The below chart used EDITED pricing data to pinpoint Gucci products’ entry, exit and average price point on the home site vs. third-party sites. While Vestiaire Collective doesn’t offer the most extensive range, it has the most affordable prices.
Gen Z are the ultimate skeptics
With more retailers prioritizing to reduce their impact, the number of sustainable products is growing every year. However, what actually makes a product conscious is still cloudy to consumers. A recent Genomatic survey unearthed that 72% of US consumers are aware of environmental issues in fashion, but 42% are confused about what makes a garment sustainable. Also, as demand for eco and ethical products grows, so does the potential risk of greenwashing. Gen Z are already more skeptical of how much brands really care than other consumer groups and require ultimate transparency and authenticity. While the second-hand space isn’t without challenges, pre-loved clothing is more easily identifiable as responsible than other sustainable alternatives on the market.
For all of the second-hand market’s allure, it’s not without its eco and ethical drawbacks. Only an estimated 10-15% of donated clothing is resold in the US. Charities are inundated with consumers dumping unwanted goods, which end up in landfills or shipped to poorer nations.
Gen Z’s interest in this space had led to the Thrift Flipping phenomenon, where shoppers buy up pre-loved garments to refresh or alter and then resell – often for a higher price. While this demographic is applauded for their entrepreneurship, some Thrift Flipping is being hailed as problematic. It can take away from low-income consumers shopping at charity stores because they have no other alternative. Sustainable TikToker, Megan McSherry (@acteevism), also addressed that Thrift Flipping often involves buying up larger sizes to be taken in. This only benefits shoppers with size privilege and making it even harder for consumers to shop for sustainable size-inclusive apparel, which is already limited. With luxury’s reluctance to cater to larger sizes, it’s also harder for resale platforms to cater to this consumer with designer goods.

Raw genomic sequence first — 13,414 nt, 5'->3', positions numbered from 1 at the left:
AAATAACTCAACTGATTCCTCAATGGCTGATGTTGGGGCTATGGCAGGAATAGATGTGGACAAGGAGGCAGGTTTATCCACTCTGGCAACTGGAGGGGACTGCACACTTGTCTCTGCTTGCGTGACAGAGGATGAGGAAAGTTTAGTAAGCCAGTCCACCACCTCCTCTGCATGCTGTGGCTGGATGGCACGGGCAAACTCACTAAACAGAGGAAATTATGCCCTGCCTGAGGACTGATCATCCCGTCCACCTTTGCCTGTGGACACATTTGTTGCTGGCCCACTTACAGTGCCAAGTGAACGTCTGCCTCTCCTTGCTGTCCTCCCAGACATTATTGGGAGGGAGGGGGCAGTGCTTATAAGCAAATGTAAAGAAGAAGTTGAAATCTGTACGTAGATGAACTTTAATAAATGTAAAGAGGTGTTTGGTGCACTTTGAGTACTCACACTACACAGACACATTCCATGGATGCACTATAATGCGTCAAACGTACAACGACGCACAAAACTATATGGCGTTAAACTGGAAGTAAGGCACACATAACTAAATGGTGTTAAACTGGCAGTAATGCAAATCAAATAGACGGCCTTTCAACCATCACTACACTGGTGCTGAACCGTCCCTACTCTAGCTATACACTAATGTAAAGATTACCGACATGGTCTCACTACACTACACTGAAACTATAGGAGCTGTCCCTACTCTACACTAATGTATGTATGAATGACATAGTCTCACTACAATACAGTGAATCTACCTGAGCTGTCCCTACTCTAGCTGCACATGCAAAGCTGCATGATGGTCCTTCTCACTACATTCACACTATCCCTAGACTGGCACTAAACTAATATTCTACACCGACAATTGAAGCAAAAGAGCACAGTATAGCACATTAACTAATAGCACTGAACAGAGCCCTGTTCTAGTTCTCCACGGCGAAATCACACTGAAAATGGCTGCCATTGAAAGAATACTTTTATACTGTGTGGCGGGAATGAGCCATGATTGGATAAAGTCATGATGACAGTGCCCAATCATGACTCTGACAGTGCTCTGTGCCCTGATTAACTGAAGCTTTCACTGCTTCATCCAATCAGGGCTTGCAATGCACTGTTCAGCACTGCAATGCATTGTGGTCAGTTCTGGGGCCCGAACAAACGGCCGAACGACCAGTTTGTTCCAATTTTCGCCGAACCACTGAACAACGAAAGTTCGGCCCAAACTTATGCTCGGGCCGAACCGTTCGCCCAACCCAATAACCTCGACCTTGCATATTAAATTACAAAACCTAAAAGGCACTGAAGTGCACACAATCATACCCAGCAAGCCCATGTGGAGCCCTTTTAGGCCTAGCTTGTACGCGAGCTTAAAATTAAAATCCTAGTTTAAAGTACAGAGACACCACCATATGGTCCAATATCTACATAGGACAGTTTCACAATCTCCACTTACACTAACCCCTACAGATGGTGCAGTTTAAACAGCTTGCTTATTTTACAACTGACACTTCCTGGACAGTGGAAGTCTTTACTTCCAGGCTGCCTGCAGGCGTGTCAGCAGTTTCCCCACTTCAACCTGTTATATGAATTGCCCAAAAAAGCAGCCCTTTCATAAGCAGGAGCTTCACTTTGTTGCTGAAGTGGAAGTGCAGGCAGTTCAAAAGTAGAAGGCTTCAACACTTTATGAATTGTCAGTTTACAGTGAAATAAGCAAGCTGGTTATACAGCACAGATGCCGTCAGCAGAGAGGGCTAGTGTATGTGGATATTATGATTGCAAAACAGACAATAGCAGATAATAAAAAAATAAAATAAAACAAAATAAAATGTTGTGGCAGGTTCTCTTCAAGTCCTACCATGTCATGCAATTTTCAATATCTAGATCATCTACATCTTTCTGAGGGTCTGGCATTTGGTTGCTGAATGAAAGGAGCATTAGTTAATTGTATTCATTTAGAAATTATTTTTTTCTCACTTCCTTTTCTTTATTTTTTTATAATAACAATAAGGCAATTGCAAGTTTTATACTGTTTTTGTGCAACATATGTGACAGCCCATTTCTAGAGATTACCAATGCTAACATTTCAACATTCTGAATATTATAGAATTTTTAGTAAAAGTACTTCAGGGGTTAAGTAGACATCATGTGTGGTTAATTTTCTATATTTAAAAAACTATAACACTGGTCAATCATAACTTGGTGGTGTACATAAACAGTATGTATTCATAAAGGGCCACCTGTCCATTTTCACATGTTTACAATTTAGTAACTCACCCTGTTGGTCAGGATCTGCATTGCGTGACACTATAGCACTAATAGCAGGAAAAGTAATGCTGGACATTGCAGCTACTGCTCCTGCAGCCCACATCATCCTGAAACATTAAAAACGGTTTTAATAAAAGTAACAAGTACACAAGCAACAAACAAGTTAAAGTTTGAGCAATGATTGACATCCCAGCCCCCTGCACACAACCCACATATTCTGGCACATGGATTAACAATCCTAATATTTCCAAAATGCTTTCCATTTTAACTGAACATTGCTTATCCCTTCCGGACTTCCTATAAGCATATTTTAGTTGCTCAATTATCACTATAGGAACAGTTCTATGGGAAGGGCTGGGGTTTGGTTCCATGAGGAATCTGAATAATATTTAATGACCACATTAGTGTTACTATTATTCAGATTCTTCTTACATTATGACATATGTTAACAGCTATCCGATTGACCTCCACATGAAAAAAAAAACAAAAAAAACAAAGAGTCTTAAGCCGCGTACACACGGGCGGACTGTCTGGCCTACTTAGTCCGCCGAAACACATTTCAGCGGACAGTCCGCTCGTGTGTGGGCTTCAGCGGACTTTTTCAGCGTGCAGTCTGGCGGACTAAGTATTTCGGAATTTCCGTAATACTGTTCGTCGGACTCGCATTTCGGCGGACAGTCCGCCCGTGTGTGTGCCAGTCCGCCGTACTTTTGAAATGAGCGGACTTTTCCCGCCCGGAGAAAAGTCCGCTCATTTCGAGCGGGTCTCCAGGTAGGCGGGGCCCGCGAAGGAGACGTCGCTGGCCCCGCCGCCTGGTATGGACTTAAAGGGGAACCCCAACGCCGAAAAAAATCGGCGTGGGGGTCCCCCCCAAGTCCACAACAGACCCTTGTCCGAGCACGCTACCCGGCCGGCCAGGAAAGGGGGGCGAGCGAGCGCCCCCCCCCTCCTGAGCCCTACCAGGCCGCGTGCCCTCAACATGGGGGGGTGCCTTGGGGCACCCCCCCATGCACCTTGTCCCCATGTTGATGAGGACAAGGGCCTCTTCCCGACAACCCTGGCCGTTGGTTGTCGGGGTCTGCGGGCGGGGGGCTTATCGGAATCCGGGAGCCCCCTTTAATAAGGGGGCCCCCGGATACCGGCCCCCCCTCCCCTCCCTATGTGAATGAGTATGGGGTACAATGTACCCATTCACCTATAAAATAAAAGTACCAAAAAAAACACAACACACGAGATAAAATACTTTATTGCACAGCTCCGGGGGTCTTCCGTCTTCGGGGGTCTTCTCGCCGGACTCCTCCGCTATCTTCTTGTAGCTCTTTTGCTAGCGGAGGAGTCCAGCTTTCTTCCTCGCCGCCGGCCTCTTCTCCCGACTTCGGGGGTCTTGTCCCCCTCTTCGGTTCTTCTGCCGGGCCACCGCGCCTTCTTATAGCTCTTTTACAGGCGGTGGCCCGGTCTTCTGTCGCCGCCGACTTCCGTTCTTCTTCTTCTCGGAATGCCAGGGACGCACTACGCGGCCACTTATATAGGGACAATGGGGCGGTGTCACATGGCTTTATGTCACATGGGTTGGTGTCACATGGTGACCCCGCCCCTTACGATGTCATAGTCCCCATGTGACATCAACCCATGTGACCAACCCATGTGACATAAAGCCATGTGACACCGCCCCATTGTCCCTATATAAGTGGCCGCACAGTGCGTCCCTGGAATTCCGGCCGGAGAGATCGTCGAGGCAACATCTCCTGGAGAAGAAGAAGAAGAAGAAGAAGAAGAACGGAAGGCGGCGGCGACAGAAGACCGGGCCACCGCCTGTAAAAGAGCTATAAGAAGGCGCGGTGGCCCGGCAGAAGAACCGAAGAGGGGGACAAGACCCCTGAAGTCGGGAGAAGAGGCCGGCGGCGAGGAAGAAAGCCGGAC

In addition to Etsy purchasing Depop to target a younger audience, several other retailers have been pivoting their strategies to get in on the resale action.
- Mytheresa has partnered with Vestiaire Collective on a resale service that will kick off by inviting its top clients to sell their pre-loved luxury handbags online in exchange for store credit.
- The rental market experienced a turbulent 2020 as events were put on hold. This recently led to Rent the Runway entering the resale space by also making all of its inventory available to buy outright.
- George at ASDA partnered with wholesaler Preloved Vintage Kilo and launched a second-hand fashion range in 50 stores across the UK.
- Sellpy, the majority H&M-owned Swedish resale platform, has announced plans to expand into 20 more European countries.
- Resale company Recurate secured $3.25mn in funding, which it will use to fuel expansion after signing partnerships Mara Hoffman, Frye, Re/Done and more.
- JD Sports partnered with trainer resale company Sole Responsibility, which will sell the sports giant’s end of line or slightly damaged sneakers via its eBay site, helping avoid unnecessary landfill waste.
- In April, Nike launched its Refurbished program in eight outlet stores nationwide, contributing to its goal of increasing the number of products it can repair, recycle or re-home tenfold in five years. The program will collect shoes to be graded, sanitized, restored and then resold at 15 stores at a reduced price based on their condition.